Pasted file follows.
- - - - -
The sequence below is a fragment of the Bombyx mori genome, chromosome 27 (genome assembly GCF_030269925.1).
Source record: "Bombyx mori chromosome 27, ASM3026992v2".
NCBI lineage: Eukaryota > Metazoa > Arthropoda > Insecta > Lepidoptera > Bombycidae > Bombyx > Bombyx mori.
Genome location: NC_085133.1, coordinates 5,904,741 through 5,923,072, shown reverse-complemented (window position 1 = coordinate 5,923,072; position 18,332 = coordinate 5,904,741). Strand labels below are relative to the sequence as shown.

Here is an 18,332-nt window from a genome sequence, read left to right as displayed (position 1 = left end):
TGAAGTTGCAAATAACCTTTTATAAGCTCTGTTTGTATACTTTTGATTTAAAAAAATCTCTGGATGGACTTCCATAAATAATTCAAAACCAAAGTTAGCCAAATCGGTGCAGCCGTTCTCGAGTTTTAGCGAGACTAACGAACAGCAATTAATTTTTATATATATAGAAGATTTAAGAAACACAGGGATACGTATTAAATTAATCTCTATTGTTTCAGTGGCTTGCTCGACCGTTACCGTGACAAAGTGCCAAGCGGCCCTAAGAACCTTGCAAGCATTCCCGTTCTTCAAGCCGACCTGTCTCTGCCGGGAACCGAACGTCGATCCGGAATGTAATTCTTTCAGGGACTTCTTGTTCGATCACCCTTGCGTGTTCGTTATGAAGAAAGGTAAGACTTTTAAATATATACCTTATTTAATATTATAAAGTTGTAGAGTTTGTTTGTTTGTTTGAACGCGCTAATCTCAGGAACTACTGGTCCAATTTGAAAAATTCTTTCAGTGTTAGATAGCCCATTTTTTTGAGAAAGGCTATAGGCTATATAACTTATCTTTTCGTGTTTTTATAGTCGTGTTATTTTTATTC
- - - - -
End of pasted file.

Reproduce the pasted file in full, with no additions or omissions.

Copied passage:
The sequence below is a fragment of the Bombyx mori genome, chromosome 27 (genome assembly GCF_030269925.1).
Source record: "Bombyx mori chromosome 27, ASM3026992v2".
NCBI lineage: Eukaryota > Metazoa > Arthropoda > Insecta > Lepidoptera > Bombycidae > Bombyx > Bombyx mori.
Genome location: NC_085133.1, coordinates 5,904,741 through 5,923,072, shown reverse-complemented (window position 1 = coordinate 5,923,072; position 18,332 = coordinate 5,904,741). Strand labels below are relative to the sequence as shown.

Here is an 18,332-nt window from a genome sequence, read left to right as displayed (position 1 = left end):
TGAAGTTGCAAATAACCTTTTATAAGCTCTGTTTGTATACTTTTGATTTAAAAAAATCTCTGGATGGACTTCCATAAATAATTCAAAACCAAAGTTAGCCAAATCGGTGCAGCCGTTCTCGAGTTTTAGCGAGACTAACGAACAGCAATTAATTTTTATATATATAGAAGATTTAAGAAACACAGGGATACGTATTAAATTAATCTCTATTGTTTCAGTGGCTTGCTCGACCGTTACCGTGACAAAGTGCCAAGCGGCCCTAAGAACCTTGCAAGCATTCCCGTTCTTCAAGCCGACCTGTCTCTGCCGGGAACCGAACGTCGATCCGGAATGTAATTCTTTCAGGGACTTCTTGTTCGATCACCCTTGCGTGTTCGTTATGAAGAAAGGTAAGACTTTTAAATATATACCTTATTTAATATTATAAAGTTGTAGAGTTTGTTTGTTTGTTTGAACGCGCTAATCTCAGGAACTACTGGTCCAATTTGAAAAATTCTTTCAGTGTTAGATAGCCCATTTTTTTGAGAAAGGCTATAGGCTATATAACTTATCTTTTCGTGTTTTTATAGTCGTGTTATTTTTATTC